Physical Entity vs. Elementary Entity

To understand more precisely what a Physical tag means and how it’s useful, we must have a look at the output file generated by GMSH. It’s also a good idea to understand (a little) how it works, especially with the format v4.

A simple mesh

Let us recall the short program to design a square in GMSH with juste some changes:

h = 1;                         // Characteristic length of a mesh element
Point(1) = {0, 0, 0, h};       // Point construction
Point(2) = {1, 0, 0, h};
Point(3) = {1, 1, 0, h};
Point(4) = {0, 1, 0, h};
Line(11) = {1,2};              //Lines
Line(12) = {2,3};
Line(13) = {3,4};
Line(14) = {4,1};
Curve Loop(1) = {11,12,13,14}; // A Boundary
Plane Surface(18) = {1};       // A Surface
Physical Surface(42) = {18};   // Setting a label to the Surface

Meshing this geometry leads to a very simple mesh with only 4 triangles and 5 vertices:

Mesh

Open now the .msh file (not the .geo) and go to Tools→Visiblity, then choose Physical Entities on the bottom dropdown menu:

Tools→Visiblity menu. On the left, Physical entites are shown and on the right, Elementary entities only.

You see that there are only one Physical entity (a surface) and several Elementary entities. You can select one and click enter to display it. For 1D element (segments), you must allows GMSH to show them by checking the box Tools→Options→Mesh→Visibility→1D elements. This menu can also be used to display the tag (Physical or Elementary) directly in the mesh. For example, displaying the Elementary tags leads to this figure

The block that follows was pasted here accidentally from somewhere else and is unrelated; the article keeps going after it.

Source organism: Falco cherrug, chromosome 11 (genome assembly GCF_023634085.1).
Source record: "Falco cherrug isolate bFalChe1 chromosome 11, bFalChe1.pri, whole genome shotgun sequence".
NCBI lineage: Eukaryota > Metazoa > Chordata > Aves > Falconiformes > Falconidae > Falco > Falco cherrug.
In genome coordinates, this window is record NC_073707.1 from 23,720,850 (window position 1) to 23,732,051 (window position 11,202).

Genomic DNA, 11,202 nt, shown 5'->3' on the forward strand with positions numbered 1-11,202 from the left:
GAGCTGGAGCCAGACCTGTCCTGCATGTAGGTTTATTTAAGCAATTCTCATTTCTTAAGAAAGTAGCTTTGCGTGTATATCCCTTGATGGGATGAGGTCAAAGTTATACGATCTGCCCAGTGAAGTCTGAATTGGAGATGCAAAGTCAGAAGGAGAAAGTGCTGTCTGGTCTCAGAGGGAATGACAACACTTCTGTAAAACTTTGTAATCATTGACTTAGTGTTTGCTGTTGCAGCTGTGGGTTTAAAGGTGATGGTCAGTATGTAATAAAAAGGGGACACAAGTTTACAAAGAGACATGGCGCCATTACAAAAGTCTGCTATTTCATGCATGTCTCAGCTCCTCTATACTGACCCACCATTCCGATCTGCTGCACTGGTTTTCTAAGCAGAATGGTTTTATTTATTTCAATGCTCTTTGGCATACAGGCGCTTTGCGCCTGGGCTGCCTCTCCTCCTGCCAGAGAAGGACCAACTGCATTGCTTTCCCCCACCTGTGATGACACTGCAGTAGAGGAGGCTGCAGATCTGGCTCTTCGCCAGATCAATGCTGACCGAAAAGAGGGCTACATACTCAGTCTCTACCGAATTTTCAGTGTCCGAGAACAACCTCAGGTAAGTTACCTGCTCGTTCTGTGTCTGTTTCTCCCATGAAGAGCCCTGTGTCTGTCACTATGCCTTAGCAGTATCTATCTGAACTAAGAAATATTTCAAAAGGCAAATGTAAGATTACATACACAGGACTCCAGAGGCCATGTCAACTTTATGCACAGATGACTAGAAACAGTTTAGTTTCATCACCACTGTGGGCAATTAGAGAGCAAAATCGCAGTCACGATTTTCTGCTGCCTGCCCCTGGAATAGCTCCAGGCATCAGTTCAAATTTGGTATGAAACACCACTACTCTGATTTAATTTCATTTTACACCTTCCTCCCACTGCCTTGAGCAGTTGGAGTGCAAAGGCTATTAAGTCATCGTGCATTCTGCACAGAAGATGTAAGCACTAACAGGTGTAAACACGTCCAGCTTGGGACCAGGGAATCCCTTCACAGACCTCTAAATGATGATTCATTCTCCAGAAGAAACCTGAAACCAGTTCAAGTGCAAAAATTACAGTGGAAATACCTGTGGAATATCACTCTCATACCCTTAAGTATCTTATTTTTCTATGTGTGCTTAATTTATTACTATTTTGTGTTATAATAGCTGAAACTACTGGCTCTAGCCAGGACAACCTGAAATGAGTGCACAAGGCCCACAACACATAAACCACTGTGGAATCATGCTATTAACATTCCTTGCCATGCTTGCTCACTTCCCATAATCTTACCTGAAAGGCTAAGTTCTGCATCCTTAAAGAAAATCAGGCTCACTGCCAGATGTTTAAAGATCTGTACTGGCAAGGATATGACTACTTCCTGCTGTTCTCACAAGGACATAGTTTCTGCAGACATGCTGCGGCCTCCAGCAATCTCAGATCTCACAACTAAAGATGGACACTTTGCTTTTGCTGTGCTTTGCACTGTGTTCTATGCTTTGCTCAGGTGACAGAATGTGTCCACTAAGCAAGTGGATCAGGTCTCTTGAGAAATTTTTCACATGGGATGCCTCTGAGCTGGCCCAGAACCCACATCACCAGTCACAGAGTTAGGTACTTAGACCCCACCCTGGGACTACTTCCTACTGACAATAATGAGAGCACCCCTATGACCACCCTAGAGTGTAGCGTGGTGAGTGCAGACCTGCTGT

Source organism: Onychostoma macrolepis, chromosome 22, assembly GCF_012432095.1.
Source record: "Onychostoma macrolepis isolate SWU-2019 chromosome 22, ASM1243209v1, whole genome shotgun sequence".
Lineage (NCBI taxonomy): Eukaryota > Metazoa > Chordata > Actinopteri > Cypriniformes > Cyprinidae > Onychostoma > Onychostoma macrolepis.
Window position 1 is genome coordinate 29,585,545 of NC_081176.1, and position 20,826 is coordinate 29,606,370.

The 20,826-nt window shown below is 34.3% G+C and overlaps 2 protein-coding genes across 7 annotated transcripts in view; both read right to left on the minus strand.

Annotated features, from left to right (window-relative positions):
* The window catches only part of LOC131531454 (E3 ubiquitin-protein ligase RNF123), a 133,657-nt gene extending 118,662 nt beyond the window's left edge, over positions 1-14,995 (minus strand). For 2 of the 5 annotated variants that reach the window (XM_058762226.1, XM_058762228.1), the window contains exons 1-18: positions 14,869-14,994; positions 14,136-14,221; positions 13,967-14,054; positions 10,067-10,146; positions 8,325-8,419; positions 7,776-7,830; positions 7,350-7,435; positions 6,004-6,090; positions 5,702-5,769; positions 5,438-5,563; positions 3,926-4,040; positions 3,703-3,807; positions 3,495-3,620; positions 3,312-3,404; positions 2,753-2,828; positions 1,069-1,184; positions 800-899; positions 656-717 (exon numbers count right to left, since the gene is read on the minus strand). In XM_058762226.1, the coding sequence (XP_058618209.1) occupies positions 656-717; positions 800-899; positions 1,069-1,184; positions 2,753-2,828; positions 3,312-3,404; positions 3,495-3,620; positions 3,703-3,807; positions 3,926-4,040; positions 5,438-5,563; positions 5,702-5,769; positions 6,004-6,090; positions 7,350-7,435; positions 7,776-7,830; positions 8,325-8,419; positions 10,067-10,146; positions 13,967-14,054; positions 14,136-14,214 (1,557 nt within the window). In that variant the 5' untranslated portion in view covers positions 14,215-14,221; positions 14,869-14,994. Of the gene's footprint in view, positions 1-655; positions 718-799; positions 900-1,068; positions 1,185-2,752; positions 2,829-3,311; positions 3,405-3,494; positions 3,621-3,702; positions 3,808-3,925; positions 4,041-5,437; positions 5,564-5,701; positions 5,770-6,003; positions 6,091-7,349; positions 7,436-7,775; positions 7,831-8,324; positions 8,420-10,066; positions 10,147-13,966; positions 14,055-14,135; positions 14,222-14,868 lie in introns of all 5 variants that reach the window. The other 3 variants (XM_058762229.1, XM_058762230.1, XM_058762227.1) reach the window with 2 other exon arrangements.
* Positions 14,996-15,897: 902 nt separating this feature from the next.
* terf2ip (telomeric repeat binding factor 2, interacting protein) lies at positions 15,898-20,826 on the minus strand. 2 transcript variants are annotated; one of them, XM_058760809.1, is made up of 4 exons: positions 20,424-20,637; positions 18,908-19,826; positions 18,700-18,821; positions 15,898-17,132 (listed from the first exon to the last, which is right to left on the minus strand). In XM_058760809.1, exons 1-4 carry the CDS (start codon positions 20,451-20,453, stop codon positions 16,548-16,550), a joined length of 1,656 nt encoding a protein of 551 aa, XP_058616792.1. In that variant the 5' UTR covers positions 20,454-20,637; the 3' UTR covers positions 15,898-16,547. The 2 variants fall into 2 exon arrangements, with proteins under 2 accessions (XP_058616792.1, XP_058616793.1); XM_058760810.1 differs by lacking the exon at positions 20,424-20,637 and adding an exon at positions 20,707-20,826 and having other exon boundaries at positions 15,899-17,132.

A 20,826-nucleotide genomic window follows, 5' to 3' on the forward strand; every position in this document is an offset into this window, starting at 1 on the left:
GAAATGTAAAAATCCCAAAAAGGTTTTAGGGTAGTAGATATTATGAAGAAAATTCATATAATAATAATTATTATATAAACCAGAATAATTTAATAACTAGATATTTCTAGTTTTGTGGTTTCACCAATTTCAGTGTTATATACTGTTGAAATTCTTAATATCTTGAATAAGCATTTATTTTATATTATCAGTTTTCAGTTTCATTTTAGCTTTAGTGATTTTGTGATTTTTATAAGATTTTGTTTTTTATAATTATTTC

Tools→Options→Mesh→Visibility to select which element types are visible. Elementary tags are shown on the mesh.

and chosing Physical tags to this

Same figure as previously but Physical tags are shown on the mesh.

A closer look in the output file

Let us now have a look at the output file (which might differs a bit from yours). It is decomposed into blocks, the first one specifies the msh file format version (here 4.1)

$MeshFormat
4.1 0 8
$EndMeshFormat

The second block contains the elementary entities which is the geometry or the model (not the mesh!). Our square is recognizable in the code, the vertice created in the middle of the square is not stored here (only the 4 corners)

$Entities                        
4 4 1 0                          // 4 vertices, 4 lines, 1 surface, 0 volume
1 0 0 0 0                        // Vertex n°1, x=0,y=0,z=0, 0 Physical tags
2 1 0 0 0                        // Vertex n°2, x=1,y=0,z=0, 0 Physical tags
3 1 1 0 0                        // Vertex n°3, x=1,y=1,z=0, 0 Physical tags
4 0 1 0 0                        // Vertex n°4, x=0,y=1,z=0, 0 Physical tags
11 0 0 0 1 0 0 0 2 1 -2          // Curve n°11
12 1 0 0 1 1 0 0 2 2 -3          // Curve n°12
13 0 1 0 1 1 0 0 2 3 -4          // Curve n°13
14 0 0 0 0 1 0 0 2 4 -1          // Curve n°14
18 0 0 0 1 1 0 1 42 4 11 12 13 14// Surface n°18 with Physical tag = 42
$EndEntities

The last line defines the surface and if you looking closely, you can see 42 which is the Physical tag we set to the surface. The elementary tags are also saved.

Let us continue to watch the file. The mesh information arrives now, first the nodes (or vertices) are defined:

$Nodes
5 5 1 5 // Global info
0 1 0 1 // Block 1
1        // Node tag 1
0 0 0       //x=0, y=0, z=0
0 2 0 1 // Block 2
2        // Node tag 2
1 0 0       //x=1, y=0, z=0
0 3 0 1 // Block 3